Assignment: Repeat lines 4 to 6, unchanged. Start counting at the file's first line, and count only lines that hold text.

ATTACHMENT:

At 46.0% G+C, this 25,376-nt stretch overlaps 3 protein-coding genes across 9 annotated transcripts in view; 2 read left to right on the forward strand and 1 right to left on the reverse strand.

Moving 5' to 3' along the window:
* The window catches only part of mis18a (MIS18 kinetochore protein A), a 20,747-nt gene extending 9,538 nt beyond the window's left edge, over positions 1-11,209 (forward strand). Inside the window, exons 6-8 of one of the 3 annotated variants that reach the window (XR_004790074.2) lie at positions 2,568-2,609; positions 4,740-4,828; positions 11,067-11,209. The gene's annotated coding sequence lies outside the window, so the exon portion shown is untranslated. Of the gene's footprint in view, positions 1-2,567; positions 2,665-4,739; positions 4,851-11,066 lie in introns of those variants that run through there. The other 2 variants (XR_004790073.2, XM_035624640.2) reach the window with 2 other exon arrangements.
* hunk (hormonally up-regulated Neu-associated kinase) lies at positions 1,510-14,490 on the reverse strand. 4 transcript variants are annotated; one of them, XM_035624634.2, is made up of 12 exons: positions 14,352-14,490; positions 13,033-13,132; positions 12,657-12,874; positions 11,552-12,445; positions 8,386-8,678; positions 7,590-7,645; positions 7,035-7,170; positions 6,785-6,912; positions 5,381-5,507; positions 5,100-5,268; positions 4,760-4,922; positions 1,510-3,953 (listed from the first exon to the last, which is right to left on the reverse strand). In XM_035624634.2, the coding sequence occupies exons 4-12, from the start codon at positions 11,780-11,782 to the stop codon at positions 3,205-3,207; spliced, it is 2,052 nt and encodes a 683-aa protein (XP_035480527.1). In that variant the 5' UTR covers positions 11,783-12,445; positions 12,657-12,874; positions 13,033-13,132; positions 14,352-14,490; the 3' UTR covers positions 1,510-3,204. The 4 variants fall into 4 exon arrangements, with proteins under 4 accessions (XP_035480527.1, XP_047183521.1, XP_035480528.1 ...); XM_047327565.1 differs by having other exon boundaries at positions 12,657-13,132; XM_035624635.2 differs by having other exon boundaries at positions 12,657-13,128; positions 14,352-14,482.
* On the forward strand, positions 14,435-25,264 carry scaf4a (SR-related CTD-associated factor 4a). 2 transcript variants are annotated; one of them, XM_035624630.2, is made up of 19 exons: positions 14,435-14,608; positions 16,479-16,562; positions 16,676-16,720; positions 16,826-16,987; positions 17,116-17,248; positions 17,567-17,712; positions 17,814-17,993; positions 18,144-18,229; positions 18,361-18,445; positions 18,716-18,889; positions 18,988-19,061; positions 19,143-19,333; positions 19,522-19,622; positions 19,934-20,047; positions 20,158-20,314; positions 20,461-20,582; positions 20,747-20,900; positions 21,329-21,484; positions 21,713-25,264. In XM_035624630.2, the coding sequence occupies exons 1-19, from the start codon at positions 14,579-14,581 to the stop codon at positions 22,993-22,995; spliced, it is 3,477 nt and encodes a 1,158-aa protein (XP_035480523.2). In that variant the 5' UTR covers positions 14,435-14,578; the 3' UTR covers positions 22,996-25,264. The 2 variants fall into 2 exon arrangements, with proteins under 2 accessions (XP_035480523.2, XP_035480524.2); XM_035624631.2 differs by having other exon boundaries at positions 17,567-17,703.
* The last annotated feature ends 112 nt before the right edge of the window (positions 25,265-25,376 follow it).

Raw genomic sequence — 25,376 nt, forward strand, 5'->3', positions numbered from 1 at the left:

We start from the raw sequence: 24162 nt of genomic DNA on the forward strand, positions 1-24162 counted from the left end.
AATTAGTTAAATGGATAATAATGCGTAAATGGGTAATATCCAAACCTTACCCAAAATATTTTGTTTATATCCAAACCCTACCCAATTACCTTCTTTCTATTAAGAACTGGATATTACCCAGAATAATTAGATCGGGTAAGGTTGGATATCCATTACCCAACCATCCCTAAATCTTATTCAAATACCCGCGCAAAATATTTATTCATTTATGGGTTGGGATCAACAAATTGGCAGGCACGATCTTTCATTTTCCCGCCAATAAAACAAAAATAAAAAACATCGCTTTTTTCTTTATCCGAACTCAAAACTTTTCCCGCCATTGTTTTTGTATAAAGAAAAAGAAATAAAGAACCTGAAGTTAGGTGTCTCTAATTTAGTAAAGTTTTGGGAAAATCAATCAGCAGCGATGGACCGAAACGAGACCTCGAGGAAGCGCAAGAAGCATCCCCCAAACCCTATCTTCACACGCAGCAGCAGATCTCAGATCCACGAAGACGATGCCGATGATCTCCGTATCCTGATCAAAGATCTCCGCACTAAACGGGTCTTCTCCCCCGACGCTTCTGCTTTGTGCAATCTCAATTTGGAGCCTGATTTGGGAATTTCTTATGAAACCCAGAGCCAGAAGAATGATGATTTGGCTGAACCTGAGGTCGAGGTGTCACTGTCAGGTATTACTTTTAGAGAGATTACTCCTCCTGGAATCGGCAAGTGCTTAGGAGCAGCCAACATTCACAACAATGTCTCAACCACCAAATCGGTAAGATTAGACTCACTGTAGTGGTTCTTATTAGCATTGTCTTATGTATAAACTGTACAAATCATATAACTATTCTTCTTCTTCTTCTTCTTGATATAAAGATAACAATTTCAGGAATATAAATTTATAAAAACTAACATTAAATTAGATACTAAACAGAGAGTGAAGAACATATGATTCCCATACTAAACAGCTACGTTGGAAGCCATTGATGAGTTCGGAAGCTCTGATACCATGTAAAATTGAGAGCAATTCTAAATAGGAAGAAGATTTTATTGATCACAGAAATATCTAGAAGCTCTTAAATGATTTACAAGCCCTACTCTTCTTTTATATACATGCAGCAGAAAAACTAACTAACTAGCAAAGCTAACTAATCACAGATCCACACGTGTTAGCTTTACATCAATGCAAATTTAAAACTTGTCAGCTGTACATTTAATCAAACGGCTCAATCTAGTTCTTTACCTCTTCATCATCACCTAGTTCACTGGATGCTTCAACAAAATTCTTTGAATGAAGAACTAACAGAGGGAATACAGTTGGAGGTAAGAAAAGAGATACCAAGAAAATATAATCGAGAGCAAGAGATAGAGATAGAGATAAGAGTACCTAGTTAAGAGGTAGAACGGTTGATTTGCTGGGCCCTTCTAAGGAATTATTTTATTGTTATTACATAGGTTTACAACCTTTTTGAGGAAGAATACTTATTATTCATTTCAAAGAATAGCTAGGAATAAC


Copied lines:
* hunk (hormonally up-regulated Neu-associated kinase) lies at positions 1,510-14,490 on the reverse strand. 4 transcript variants are annotated; one of them, XM_035624634.2, is made up of 12 exons: positions 14,352-14,490; positions 13,033-13,132; positions 12,657-12,874; positions 11,552-12,445; positions 8,386-8,678; positions 7,590-7,645; positions 7,035-7,170; positions 6,785-6,912; positions 5,381-5,507; positions 5,100-5,268; positions 4,760-4,922; positions 1,510-3,953 (listed from the first exon to the last, which is right to left on the reverse strand). In XM_035624634.2, the coding sequence occupies exons 4-12, from the start codon at positions 11,780-11,782 to the stop codon at positions 3,205-3,207; spliced, it is 2,052 nt and encodes a 683-aa protein (XP_035480527.1). In that variant the 5' UTR covers positions 11,783-12,445; positions 12,657-12,874; positions 13,033-13,132; positions 14,352-14,490; the 3' UTR covers positions 1,510-3,204. The 4 variants fall into 4 exon arrangements, with proteins under 4 accessions (XP_035480527.1, XP_047183521.1, XP_035480528.1 ...); XM_047327565.1 differs by having other exon boundaries at positions 12,657-13,132; XM_035624635.2 differs by having other exon boundaries at positions 12,657-13,128; positions 14,352-14,482.
* On the forward strand, positions 14,435-25,264 carry scaf4a (SR-related CTD-associated factor 4a). 2 transcript variants are annotated; one of them, XM_035624630.2, is made up of 19 exons: positions 14,435-14,608; positions 16,479-16,562; positions 16,676-16,720; positions 16,826-16,987; positions 17,116-17,248; positions 17,567-17,712; positions 17,814-17,993; positions 18,144-18,229; positions 18,361-18,445; positions 18,716-18,889; positions 18,988-19,061; positions 19,143-19,333; positions 19,522-19,622; positions 19,934-20,047; positions 20,158-20,314; positions 20,461-20,582; positions 20,747-20,900; positions 21,329-21,484; positions 21,713-25,264. In XM_035624630.2, the coding sequence occupies exons 1-19, from the start codon at positions 14,579-14,581 to the stop codon at positions 22,993-22,995; spliced, it is 3,477 nt and encodes a 1,158-aa protein (XP_035480523.2). In that variant the 5' UTR covers positions 14,435-14,578; the 3' UTR covers positions 22,996-25,264. The 2 variants fall into 2 exon arrangements, with proteins under 2 accessions (XP_035480523.2, XP_035480524.2); XM_035624631.2 differs by having other exon boundaries at positions 17,567-17,703.
* The last annotated feature ends 112 nt before the right edge of the window (positions 25,265-25,376 follow it).